In our series, Building a Culture of Faithfulness, I mentioned that I believe it is going to become increasingly important for ethical reasons for families to be the primary caretakers for their members. Jennifer Marshall, director of domestic policy studies at the Heritage Foundation, recently published an article which discusses the issue of ethical insurance, "Freedom to Choose Clear-Conscience Health Reform."
Here is an insightful excerpt:
Part of the problem is that Americans don't have direct control over issues of either cost or conscience. Third-party decision-makers do. They are at the fulcrum of the current health-care system, setting the rules for coverage. The kinds of benefits financed through health insurance are determined largely by employers, insurance executives, managed-care network, officials or government officials. Patients' personal choice is very limited.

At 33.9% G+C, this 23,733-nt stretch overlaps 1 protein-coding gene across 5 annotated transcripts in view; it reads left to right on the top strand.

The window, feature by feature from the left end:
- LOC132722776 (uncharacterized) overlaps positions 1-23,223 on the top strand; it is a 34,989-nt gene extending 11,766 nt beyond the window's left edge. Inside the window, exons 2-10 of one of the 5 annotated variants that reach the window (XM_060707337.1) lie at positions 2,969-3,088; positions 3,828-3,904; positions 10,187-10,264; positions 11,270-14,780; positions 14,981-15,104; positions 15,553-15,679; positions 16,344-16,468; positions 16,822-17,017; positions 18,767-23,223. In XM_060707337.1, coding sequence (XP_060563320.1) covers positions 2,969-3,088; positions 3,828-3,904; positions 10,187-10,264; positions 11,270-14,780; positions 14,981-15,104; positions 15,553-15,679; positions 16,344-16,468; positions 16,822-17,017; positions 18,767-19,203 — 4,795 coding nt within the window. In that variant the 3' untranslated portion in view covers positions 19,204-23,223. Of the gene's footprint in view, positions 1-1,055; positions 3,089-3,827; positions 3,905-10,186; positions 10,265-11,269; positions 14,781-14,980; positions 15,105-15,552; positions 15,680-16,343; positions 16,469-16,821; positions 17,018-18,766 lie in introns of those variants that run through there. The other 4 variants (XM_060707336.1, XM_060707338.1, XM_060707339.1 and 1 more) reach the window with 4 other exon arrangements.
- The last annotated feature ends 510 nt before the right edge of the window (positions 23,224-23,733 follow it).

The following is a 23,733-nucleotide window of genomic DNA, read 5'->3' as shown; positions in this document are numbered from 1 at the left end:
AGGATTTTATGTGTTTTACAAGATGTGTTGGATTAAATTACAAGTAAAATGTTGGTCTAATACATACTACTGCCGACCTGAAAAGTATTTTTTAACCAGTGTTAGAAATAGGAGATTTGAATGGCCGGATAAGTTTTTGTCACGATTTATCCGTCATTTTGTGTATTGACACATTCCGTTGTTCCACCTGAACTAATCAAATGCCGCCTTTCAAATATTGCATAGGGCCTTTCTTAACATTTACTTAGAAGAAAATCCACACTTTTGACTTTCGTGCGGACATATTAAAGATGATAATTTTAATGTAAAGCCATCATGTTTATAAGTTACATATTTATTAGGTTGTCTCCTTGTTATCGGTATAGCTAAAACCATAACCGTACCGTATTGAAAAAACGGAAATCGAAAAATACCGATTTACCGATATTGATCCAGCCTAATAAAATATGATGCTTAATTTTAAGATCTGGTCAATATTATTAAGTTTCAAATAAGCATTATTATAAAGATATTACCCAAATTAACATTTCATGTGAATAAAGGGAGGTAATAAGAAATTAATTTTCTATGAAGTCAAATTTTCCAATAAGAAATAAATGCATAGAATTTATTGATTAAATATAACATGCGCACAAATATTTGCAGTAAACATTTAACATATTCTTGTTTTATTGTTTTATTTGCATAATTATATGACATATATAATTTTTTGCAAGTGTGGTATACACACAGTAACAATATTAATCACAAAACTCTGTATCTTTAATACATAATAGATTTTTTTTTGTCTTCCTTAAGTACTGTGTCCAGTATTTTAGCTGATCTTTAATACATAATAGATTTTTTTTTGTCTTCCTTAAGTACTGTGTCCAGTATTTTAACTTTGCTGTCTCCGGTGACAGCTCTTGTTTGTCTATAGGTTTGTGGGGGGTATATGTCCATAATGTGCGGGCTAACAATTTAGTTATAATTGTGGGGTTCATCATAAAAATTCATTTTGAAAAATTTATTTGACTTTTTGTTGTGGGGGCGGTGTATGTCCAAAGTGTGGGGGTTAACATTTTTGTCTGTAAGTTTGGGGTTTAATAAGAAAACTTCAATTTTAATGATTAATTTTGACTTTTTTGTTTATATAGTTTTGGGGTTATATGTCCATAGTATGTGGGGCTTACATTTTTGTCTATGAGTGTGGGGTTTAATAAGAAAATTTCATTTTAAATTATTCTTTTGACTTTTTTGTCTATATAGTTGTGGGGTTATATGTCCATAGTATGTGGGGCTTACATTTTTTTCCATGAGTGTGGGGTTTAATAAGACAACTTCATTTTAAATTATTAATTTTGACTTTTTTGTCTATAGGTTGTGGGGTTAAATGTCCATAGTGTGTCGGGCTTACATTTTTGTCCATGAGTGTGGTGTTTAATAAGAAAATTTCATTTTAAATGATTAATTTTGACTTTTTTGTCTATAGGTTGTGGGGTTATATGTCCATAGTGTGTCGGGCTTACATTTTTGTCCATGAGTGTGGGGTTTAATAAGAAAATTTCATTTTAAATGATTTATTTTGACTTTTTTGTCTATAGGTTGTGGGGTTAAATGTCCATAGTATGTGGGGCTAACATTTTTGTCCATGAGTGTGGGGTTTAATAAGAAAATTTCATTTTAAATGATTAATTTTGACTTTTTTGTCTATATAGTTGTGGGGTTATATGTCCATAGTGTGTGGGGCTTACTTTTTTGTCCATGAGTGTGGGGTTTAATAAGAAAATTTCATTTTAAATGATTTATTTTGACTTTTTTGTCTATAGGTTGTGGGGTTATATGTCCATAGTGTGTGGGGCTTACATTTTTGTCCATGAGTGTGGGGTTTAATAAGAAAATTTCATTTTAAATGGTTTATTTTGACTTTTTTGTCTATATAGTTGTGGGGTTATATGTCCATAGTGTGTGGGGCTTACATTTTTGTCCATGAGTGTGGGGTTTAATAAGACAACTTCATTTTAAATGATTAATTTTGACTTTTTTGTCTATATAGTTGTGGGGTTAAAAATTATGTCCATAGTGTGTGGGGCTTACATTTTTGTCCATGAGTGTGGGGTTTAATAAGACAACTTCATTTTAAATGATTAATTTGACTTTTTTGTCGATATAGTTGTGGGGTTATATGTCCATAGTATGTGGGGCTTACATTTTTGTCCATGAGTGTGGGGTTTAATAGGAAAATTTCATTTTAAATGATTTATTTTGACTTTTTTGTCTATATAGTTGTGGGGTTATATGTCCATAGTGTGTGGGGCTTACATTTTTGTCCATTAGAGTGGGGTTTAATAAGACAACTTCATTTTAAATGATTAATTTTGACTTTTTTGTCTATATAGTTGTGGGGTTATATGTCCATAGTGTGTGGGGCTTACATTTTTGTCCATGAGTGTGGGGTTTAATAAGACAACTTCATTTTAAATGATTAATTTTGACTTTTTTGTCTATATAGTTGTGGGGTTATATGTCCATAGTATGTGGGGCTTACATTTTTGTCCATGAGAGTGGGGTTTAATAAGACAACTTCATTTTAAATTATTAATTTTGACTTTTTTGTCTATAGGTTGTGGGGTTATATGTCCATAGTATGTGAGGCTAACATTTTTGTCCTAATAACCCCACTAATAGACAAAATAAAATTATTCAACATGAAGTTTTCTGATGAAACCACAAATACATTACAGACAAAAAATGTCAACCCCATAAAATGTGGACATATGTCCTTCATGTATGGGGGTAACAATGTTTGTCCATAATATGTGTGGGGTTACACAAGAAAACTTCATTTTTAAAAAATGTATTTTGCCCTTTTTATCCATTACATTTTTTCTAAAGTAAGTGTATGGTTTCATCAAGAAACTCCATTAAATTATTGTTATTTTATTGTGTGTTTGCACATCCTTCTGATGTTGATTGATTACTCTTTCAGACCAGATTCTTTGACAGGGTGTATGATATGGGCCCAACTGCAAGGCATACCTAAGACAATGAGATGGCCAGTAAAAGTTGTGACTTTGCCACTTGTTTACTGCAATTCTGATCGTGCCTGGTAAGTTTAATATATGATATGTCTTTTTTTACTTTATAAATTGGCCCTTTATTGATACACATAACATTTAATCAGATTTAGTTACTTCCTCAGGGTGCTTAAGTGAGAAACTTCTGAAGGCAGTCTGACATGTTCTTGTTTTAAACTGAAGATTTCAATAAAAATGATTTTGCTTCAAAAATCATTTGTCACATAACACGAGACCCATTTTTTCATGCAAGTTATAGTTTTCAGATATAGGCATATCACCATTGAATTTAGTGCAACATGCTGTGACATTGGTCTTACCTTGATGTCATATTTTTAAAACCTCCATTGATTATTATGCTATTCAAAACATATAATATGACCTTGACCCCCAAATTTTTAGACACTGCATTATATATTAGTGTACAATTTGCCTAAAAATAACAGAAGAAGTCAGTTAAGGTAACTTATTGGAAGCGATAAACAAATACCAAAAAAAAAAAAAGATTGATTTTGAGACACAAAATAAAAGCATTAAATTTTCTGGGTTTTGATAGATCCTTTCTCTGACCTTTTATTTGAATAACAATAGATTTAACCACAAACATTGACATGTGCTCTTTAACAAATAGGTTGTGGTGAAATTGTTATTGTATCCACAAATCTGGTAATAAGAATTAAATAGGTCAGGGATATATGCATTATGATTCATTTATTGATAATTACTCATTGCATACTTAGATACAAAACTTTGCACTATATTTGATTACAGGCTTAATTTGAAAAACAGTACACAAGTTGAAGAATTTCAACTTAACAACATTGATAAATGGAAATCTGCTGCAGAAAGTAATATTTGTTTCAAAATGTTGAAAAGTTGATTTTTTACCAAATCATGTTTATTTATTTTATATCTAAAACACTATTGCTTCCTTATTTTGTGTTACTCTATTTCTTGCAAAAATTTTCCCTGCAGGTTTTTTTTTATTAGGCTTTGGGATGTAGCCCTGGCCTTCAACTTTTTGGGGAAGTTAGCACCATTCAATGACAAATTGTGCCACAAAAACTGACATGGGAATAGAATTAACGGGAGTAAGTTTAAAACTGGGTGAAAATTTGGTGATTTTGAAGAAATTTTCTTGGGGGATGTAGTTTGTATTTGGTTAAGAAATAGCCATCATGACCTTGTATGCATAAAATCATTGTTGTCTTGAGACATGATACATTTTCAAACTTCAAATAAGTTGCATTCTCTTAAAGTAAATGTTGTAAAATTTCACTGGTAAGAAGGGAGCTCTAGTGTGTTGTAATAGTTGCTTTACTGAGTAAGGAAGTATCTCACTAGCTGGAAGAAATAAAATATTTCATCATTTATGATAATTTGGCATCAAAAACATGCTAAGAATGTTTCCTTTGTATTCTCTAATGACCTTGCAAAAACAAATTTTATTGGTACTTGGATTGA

As biomedical advances push us into increasingly murky ethical depths about everything from prenatal to end-of-life decisions, the moral map should not be left to the third-party decision-makers. Even worse is the prospect of handing the moral compass to anonymous bureaucrats in a single-payer government system. There's more to be feared about a national health system than poor quality care and rationing.
She is precisely correct. As Christians, let's not be caught with our heads in the sand when it comes to making moral choices about health care.